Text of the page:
The study of Ngezi Mamina irrigation scheme has revealed some factors that are important for the successful implementation of smallholder irrigation schemes. It has come out clearly that an irrigation scheme can be comparatively well designed and in a sound technical state but that social issues, relating to land allocation, population pressure, power struggles and payment of O&M costs can affect the viability of the project. The main issues that affect Ngezi Mamina scheme are as follows:

Land disputes: The main problems on land revolve around the ownership of the scheme. The three kraal heads, under whose authority the scheme falls under, have claimed that the scheme belongs to them and their children. As such they claim that they have a right to allocate lands to themselves and their children and not to `outsiders' who had been settled by the government. This has resulted in the eviction of 26 plot holders who participated during scheme construction. The nearby Saint Michaels Mission Hospital, which had been allocated a plot so as to grow food for hospital patients, was also evicted. The evicted plot holders were replaced by 75 other farmers. It is these new farmers who are said to be performing poorly and not willing to cooperate with the rest. The evicted plot holders argue that they were allocated the land fairly as the project was not meant to be for one clan. They claim that the locals were not willing at first to participate and it was only later after seeing the benefits of irrigation that they started demanding for plots. It was said that some locals had thought that they were going to be made government workers.

High energy costs: The scheme is the most expensive project to run in terms of energy costs in the country. Electricity charges range from Z$ 80 000 to Z$ 115 000 per month. On an annual basis this consumes more than 50% of the annual budget allocated to AGRITEX for maintaining and running irrigation schemes in the country. Farmers indicated that they can not manage the bills, especially with their current cropping programme.

Poor water management: Poor water management is practised on the scheme. Farmers illegally extend their fields, use sprinkler sizes different from the designed size and tend to irrigate for longer hours than necessary.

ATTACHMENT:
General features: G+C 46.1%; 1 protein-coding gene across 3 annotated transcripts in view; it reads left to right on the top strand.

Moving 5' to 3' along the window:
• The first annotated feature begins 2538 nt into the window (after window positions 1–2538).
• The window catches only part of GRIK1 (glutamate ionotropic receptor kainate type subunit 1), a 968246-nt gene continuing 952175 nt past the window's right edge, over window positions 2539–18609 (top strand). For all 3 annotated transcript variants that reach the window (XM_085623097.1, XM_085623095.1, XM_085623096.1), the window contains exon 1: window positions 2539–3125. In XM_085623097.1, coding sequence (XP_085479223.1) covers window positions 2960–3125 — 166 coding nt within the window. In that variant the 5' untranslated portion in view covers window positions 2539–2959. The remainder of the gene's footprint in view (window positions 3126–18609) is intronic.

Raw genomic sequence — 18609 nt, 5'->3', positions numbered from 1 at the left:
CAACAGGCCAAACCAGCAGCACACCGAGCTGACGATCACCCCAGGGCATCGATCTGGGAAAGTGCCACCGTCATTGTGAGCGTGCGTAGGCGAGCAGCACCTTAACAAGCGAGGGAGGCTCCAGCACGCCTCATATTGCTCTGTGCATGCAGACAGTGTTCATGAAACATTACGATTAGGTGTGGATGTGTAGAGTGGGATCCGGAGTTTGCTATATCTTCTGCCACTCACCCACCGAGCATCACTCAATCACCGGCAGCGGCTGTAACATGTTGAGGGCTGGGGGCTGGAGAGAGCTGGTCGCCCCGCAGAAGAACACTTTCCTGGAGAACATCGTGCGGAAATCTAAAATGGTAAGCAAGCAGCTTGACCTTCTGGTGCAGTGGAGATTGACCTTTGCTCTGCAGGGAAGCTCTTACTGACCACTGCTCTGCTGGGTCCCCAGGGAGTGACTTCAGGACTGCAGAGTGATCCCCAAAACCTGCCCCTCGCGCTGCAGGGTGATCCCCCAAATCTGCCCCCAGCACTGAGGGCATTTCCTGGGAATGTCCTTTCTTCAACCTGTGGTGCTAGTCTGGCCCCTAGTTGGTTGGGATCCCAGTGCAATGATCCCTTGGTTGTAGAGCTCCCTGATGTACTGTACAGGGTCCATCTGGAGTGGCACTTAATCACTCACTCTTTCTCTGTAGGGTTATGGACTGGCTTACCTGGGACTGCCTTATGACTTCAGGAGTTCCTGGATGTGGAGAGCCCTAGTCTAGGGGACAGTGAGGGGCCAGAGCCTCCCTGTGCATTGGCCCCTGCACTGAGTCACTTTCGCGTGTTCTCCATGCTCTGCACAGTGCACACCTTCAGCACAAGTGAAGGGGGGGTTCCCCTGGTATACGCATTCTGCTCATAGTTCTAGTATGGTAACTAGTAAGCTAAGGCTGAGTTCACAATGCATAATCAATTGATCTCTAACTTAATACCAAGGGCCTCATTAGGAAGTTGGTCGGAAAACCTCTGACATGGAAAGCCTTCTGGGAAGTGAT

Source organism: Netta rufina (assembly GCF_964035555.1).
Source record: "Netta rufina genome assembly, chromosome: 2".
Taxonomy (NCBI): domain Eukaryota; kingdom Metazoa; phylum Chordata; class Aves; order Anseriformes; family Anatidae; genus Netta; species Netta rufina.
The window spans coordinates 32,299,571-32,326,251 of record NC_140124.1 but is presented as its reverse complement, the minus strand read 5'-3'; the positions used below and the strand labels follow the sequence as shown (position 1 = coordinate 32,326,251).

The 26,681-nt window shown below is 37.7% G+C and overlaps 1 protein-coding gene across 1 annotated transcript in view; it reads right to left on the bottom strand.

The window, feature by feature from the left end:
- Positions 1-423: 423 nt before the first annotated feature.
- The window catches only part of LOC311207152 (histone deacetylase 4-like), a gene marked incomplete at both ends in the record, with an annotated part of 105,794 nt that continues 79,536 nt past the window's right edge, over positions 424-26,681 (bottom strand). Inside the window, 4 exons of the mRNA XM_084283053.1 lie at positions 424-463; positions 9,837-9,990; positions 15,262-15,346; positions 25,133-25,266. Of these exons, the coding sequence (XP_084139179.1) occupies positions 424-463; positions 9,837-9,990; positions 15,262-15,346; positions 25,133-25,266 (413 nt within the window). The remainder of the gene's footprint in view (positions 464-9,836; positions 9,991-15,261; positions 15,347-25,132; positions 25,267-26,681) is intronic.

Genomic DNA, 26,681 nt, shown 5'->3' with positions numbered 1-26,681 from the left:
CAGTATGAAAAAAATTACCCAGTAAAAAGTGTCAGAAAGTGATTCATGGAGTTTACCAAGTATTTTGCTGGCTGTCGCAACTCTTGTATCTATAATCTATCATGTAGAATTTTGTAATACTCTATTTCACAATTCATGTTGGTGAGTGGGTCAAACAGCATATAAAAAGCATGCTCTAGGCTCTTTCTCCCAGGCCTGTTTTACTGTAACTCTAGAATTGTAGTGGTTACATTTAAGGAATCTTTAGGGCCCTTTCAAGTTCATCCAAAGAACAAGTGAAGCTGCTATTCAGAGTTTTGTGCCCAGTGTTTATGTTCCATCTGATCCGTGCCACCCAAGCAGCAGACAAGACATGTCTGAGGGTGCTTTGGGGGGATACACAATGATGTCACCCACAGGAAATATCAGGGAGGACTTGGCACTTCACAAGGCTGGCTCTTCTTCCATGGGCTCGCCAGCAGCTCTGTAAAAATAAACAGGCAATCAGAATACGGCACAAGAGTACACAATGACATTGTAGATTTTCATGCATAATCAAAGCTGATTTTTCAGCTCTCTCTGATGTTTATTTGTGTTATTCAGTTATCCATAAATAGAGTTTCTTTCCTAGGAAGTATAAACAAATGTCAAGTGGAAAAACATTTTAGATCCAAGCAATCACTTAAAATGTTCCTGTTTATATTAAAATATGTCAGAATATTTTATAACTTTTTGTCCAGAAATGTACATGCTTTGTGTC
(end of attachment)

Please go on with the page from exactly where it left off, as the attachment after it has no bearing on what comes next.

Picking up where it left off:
Power struggle: There is a conflict between the IMC and the DC. The DC claims to have authority over the IMC, but the latter thinks otherwise. For example, the DC wanted the 24 evicted farmers to be reinstated but the IMC resisted this move. The IMC has also a poor working relationship with the District Council, AGRITEX, the MP and other government institutions in the area.

Choice of crops: Farmers only grow low value crops. As a result, the incomes they derive from the scheme are too low to cover the O&M costs of the scheme.

Gender aspects: Women are believed to be discriminated against in the scheme. It was reported that some widows were denied plots on the grounds that they had no physical strength to engage in land clearing. Young divorced women were also denied plots.

Weak IMC: The IMC is unable to stamp out unauthorized plot extensions and some offences go unpunished.

Scheme name: Farmers are not happy with the name Ngezi Mamina. They claim that this is a foreign businessman's name. Farmers want the scheme name changed to Chikwiriwindi.

Lack of respect for sacred places: Farmers reported that sacred sites were not spared during scheme construction. They claim that they are experiencing some misfortunes every year and this is due to failure by council to complete traditional rituals associated with the dam and the scheme.

Irrigation is not valued: Irrigation is viewed as a labour demanding technology. As such farmers are not willing to engage in horticultural crops which demand a lot of labour.

Despite the above weakness, the Ngezi Mamina scheme has several strengths that were revealed in the study. The strengths are:

Secure water supply: The Mamina dam, which supplies the scheme, is a secure source of water.

Availability of inputs: Inputs are easily available from the nearby business centres. Two big wholesale companies are available at the business centre and they stock all kinds of fertilizers and chemicals that farmers need.

In light of the experiences from Ngezi Mamina the following general recommendations must be considered in the future planning of smallholder irrigation schemes: